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morendurff83
04-05-2010, 05:08 AM
The observation that forefoot strikers lack an impact transient has been made many times prior to Lieberman’s publication.
For example, in trying to explain the differences in the vertical ground reaction force (vGRF) transients between rearfoot and midfoot strikers during shod running, Cavanagh & LaFortune, J. Biomech, (1980) state: “…it is clear that a complete kinematic description of the movements of the body is required for a full understanding of the implications of these results.”
The shod vGRF data of Cavanagh and LaFortune look very similar to the vGRF data of Lieberman, et al. Perhaps the loading rate differences in Lieberman, et al are due to forefoot vs. rearfoot striking as well as shod vs. barefoot differences?
Lees, et al, Foot Ankle Int, (2005) investigated arch height to explain the vGRF transient in barefoot forefoot-contact running conclude that the arch index was “not the major factor in determining the way in which force is transmitted to the musculoskeletal system in forefoot running”.
Both of these publications provide biomechanical explanations for why different kinds of foot strikes lead to different impact transients. There are dozens of published papers focusing on vGRF patterns during running.
Although Lieberman, et al (2010) present no data on the weakness of the intrinsic muscles of the feet of habitually shod runners, in their paper the authors feel confident enough to write in the discussion:
“Furthermore, many running shoes have arch supports and stiffened soles that may lead to weaker foot muscles, reducing arch strength. This weakness contributes to excessive pronation and places greater demands on the plantar fascia, which may cause plantar fasciitis.”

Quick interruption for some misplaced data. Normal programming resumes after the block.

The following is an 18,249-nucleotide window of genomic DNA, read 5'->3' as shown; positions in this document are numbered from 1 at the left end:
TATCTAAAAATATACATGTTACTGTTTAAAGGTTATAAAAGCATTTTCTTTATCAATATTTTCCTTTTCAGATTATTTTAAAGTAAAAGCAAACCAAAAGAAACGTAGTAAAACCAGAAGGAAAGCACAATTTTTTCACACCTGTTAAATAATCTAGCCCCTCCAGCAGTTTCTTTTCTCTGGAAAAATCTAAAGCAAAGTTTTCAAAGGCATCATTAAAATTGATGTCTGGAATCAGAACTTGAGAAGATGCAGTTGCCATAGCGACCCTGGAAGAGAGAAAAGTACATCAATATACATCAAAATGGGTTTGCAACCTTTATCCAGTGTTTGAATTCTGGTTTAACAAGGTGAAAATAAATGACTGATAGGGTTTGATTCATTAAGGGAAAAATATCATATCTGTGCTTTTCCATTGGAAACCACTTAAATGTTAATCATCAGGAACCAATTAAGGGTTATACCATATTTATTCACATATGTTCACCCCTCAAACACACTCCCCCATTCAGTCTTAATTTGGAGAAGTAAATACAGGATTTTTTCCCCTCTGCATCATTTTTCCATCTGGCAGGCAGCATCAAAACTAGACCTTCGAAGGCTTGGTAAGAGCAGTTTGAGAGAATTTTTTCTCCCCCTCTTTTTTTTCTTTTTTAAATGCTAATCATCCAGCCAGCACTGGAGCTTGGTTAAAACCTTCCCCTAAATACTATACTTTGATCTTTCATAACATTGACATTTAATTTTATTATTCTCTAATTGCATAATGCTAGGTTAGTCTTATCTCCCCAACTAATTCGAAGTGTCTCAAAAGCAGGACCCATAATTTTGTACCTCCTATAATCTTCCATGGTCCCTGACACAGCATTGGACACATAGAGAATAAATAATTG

I consider this statement to be highly speculative and not supported by the data generated from Lieberman’s paper or from other published literature This is important because of the current hype about barefoot running and the fact Lieberman’s group received partial funding from a shoe manufacturer to conduct this research. Nevertheless, this statement might be true—running shoes might cause the intrinsic muscle of the foot to become weaker. Their statement is an interesting hypothesis, but we do not yet have the data to support this highly speculative statement.
If I had reviewed this paper I would have required either a citation to back up Leiberman et al’s speculative statement about running shoes making feet weak or asked that the discussion be focused more closely on the data generated in their study. This is especially true considering the current popular infatuation with barefoot running. If this paper was submitted to a journal with editors and reviewers who possessed substantial expertise in evaluating biomechanical data, perhaps Lieberman’s data would have received more expert scrutiny than it apparently received at Nature.
The well-understood molecular signaling cascades support the possibility that performing an endurance exercise to gain strength is a fool’s errand.


Michael Orendurff
Division Director
Movement Science Laboratory
Texas Scottish Rite Hospital for Children
Dallas



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